Devilspel: A world destroyed
Devilspel is a moving evocation of a way of life that exists no longer, a chronicle of the lives of a Jewish-Lithuanian community in the small town of Mishkine at the outset of the Second World War. Here, in what was the former Pale of Settlement on the frontier region of the old Russian Empire, Jewish communities were legally entitled to live alongside their non-Jewish neighbours, although that relationship could be problematic.
The Nazi invasion of June 1941 injected a sense of foreboding and tension into the town. Mishkine becomes a microcosm of a larger world ravaged by war and chaos. Facilitated by the rapid departure of the Soviets and aided by local collaborators, the Nazis set about obliterating the intimate community.
The lives of the principal characters are drawn with empathy and wry understanding. Danuta Hadassa, a fiery Pole who had married a Jewish man, is now the caretaker of Mishkine’s Jewish cemetery: her elder son Yakov digs the graves and hopes to marry Elisheva, who in turn hopes one day to emigrate to Palestine instead. Danuta’s younger son, Aron, idolises Stalin and is part of the Soviet military in Moscow, having left his wife behind in Mishkine. Elisheva’s father, the town’s tailor, seems more attached to his old Singer sewing machine than to his two daughters, addressing, ‘her’ (his Singer) with his final words:
“He asked her forgiveness for all his whims and eccentricities, for working her as hard as he worked himself, and, of course, for the Lord God’s having, in His great mercy, allowed him to breathe his last breath not at the edge of an anonymous ditch, but next to his Singer, his comforter and his provider.”
Among Mishkine’s non-Jewish inhabitants, the farmer, Cheslavas Lomsargis, who had only narrowly escaped deportation to Siberia by the Soviets for being a landowner, wrestles with conflicting loyalties as he tries to save not only Elisheva, who has been labouring devotedly on his farm, but also the farm itself, which is very much his first love. The lives of the persecutors are also vividly chronicled, most notably Juozas Tomkus, the tailor’s apprentice who digs up the gravestones of the Jewish cemetery to pave the streets of the ‘new’ Lithuania, yet sees to it that the woman he has loved from afar receives a Jewish burial in the same cemetery.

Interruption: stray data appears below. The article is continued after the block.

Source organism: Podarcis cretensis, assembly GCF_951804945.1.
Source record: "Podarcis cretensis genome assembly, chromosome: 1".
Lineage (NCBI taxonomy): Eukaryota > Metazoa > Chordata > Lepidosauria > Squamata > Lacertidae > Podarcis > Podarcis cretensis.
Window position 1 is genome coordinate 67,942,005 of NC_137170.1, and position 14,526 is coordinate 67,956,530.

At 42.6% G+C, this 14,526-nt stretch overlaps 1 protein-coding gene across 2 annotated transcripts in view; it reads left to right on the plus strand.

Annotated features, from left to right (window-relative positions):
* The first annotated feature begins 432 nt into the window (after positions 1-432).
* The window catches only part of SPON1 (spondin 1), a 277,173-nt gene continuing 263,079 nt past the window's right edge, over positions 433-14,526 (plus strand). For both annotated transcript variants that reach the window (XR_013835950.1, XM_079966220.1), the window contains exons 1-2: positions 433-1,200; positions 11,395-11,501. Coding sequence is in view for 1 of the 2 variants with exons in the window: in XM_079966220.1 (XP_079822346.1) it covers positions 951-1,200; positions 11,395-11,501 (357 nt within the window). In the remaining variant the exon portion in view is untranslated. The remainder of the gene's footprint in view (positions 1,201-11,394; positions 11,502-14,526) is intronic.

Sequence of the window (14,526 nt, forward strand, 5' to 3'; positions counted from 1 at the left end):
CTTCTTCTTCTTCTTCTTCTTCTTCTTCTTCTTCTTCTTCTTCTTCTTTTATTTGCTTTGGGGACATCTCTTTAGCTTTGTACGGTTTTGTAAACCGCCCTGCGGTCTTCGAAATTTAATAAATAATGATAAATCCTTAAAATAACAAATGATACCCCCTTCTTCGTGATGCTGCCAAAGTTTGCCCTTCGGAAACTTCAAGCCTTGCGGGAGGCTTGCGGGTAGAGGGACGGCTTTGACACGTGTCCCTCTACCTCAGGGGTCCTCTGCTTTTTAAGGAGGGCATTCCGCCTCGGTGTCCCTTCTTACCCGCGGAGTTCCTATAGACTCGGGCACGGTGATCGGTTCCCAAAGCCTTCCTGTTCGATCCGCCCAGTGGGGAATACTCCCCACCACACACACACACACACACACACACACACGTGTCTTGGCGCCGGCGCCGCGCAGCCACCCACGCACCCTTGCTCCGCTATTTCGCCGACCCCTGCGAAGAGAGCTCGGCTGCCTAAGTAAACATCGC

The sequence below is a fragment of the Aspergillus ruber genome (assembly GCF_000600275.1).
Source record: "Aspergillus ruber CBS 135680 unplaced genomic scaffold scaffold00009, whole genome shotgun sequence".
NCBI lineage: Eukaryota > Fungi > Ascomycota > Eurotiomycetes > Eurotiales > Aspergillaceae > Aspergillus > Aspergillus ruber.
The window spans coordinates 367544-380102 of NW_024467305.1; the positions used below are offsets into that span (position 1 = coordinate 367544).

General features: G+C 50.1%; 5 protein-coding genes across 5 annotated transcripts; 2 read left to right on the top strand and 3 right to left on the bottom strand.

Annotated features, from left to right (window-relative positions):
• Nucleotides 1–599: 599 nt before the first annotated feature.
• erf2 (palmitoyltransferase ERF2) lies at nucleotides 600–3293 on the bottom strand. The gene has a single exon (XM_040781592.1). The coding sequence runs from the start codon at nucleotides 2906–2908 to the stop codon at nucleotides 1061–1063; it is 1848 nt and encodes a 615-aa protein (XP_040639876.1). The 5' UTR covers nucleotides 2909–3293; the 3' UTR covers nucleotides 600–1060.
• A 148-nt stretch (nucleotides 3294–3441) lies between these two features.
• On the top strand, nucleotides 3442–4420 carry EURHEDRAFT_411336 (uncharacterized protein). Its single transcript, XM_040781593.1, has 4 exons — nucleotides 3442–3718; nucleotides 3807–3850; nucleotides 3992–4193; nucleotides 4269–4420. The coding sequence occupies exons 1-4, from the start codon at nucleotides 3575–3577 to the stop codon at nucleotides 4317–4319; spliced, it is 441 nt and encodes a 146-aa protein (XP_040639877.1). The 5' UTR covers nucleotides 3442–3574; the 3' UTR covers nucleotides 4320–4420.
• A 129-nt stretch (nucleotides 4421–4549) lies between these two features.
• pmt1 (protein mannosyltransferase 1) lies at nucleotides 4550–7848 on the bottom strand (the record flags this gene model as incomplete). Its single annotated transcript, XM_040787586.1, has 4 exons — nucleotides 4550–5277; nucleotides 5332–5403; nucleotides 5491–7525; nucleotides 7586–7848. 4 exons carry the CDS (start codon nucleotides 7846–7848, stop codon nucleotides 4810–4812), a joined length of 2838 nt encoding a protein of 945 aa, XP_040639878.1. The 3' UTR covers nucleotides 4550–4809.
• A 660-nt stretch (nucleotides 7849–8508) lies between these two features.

However, while Devilspel evokes a world destroyed, the novel also addresses issues of tolerance and forgiveness with great empathy and humanity as characters enter and leave the story. It is an affectionate and powerful book, with a wonderful set of personalities who bring the novel to life and whose values and spirit remain with us long after we close the final page. But perhaps it is best to leave our final words to Danuta Hadassa, who reminds us that “at funerals we don’t just bury the dead; we bury a bit of ourselves too.”
Reviewed by Colm Lincoln
Written by Grigory Kanovich
Translated by Yisrael Elliot Cohen
Published by Noir Press (2019)
Colm Lincoln, an Irish national who joined the EBRD in its founding year 1991, is Deputy Secretary General. In this capacity, he is also responsible for the EBRD Literature Prize.